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Religious freedom: use it or lose it
This is a Paul Revere moment for America. But it's not the British who are coming; it's Big Brother.
Do you assume America is a free country? Do you assume religious freedom is guaranteed in America? Most of us learned that in school and have taken it for granted ever since. In other countries people might have to worry about whether and how they can practice their religion. Not here. This is America, after all.
Why do we think this way? It partly has to do with our law.
The founders and framers of our system of government met in Philadelphia in 1787 to draft the Constitution, to delineate and circumscribe the powers of government. They then submitted the Constitution to “we the people” to ratify. But many people all over the country worried that the document they came up with didn’t do enough to protect our rights and liberties. And so one of the first things the First Congress did was to propose a Bill of Rights, which became the first ten amendments to the US Constitution.
Not by accident did the First Amendment begin with religious freedom, protecting it from infringement in two ways: (1) by prohibiting an official, governmentally-sponsored religion (“Congress shall make no law respecting an establishment of religion’) and (2) by protecting the people in their free exercise of religion (“or prohibiting the free exercise thereof.”).
What does this mean? It doesn’t mean that in this country you have just the right to believe whatever you want to believe. Even in North Korea they have that right, because as a practical matter no one can force you to believe or not believe something. The free exercise of religion means the ability to act on those beliefs. To practice your religion in private or in public. To proclaim your religion to others, if you wish. To spend your money in furtherance of your own religion, and not in furtherance of anyone else’s. To promote what you think is moral, and to not promote anything you think is immoral. These are all necessary consequences of the idea of religious freedom.
But law without practice is a dead letter. Our faith in our American freedoms also has something to do with our history.
The first English-speaking Catholics to come to these shores, led by Cecil Calvert, Lord Baltimore, in 1634, practiced religious toleration, remarkable for its day. The idea then in vogue was to create a community where everyone was on the same page in everything. Catholic countries were supposed to be Catholic. Protestant countries (and colonies) were supposed to be Protestant. Well, Lord Baltimore bucked the trend. And in 1649 the Maryland General Assembly enacted an Act of Religious Toleration, which promised to every self-described Christian that he or she should not “be troubled, molested or discountenanced for or in respect of his or her religion nor in the free exercise thereof… nor any way compelled to the belief or exercise of any other religion against his or her consent.”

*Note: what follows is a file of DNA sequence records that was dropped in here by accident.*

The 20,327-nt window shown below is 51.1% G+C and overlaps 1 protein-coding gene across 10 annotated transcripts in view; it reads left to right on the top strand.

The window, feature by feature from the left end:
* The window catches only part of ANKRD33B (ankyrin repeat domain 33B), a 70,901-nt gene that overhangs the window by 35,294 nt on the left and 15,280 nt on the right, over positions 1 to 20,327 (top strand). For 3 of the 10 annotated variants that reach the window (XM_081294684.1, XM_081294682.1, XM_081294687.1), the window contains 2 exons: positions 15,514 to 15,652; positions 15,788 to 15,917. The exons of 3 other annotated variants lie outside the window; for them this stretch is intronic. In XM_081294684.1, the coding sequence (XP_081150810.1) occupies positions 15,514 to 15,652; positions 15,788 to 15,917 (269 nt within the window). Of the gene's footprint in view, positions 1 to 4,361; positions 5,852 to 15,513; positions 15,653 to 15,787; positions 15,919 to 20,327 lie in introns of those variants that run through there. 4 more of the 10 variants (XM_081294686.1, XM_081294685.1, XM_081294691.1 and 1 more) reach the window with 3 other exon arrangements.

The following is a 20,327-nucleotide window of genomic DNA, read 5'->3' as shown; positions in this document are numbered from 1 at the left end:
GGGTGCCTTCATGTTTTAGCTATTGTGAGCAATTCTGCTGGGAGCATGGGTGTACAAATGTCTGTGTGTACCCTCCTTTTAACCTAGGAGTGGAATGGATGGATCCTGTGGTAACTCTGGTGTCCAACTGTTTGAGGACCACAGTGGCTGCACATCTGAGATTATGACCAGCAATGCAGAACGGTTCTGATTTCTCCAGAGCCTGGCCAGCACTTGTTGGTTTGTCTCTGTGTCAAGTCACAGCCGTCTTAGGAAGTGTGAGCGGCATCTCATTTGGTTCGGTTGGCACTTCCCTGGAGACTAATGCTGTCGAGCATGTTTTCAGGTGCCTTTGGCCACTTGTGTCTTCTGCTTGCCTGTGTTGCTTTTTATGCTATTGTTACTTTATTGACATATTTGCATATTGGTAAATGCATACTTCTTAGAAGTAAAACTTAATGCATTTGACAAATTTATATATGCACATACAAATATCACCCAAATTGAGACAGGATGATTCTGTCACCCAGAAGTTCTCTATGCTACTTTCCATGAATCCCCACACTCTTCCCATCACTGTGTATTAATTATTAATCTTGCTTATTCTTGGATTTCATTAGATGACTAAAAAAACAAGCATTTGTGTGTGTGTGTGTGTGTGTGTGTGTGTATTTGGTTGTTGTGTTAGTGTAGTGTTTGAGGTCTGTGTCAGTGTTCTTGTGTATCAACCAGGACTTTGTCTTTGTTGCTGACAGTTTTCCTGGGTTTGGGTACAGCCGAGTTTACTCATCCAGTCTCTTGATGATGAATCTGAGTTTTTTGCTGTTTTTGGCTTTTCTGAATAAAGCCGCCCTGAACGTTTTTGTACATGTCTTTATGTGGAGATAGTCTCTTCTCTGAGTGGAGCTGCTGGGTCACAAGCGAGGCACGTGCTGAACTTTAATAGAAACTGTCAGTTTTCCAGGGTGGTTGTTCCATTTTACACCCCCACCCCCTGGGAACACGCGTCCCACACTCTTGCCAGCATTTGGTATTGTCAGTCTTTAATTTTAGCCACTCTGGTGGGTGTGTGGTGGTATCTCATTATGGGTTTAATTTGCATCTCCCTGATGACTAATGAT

To his credit, Roger Williams, the founder of Rhode Island, who arrived to Puritan Boston in 1631, would go even further. Driven from the Massachusetts Bay Colony for his religious dissent, his colony would allow freedom to practice religion to everyone: Protestants, including Quakers, Catholics, Jews, and Muslims. In 1658, the Rhode Island General Assembly reminded the other colonies in New England that “freedom of different consciences, to be protected from enforcements, was the principal ground of our Charter… which freedom we still prize as the greatest happiness that men can possess in this world.”
Abraham Lincoln had occasion to join his voice to the cause of religious freedom in the 1840s, a time when Nativism was exhibiting its persistent anti-Catholic strain: “The guarantee of the rights of conscience, as found in our Constitution, is most sacred and inviolable, and one that belongs no less to the Catholic, than to the Protestant, and… all attempts to abridge or interfere with these rights, either of Catholic or Protestant, directly or indirectly, have our decided disapprobation, and shall ever have our most effective opposition.”
A hundred and twenty-five years ago, in 1887, James Cardinal Gibbons, Archbishop of Baltimore, went to Rome to take possession of his titular church, Santa Maria in Trastevere, the oldest church in Rome dedicated to Blessed Virgin. He gave a famous sermon there celebrating the American tradition of separation of Church and state. He said, “For myself, as a citizen of the United States, without closing my eyes to our defects as a nation, I proclaim, with a deep sense of pride and gratitude, and in this great capitol of Christendom, that I belong to a country where the civil government holds over us the aegis of its protection without interfering in the legitimate exercise of our sublime mission as ministers of the Gospel of Jesus Christ.”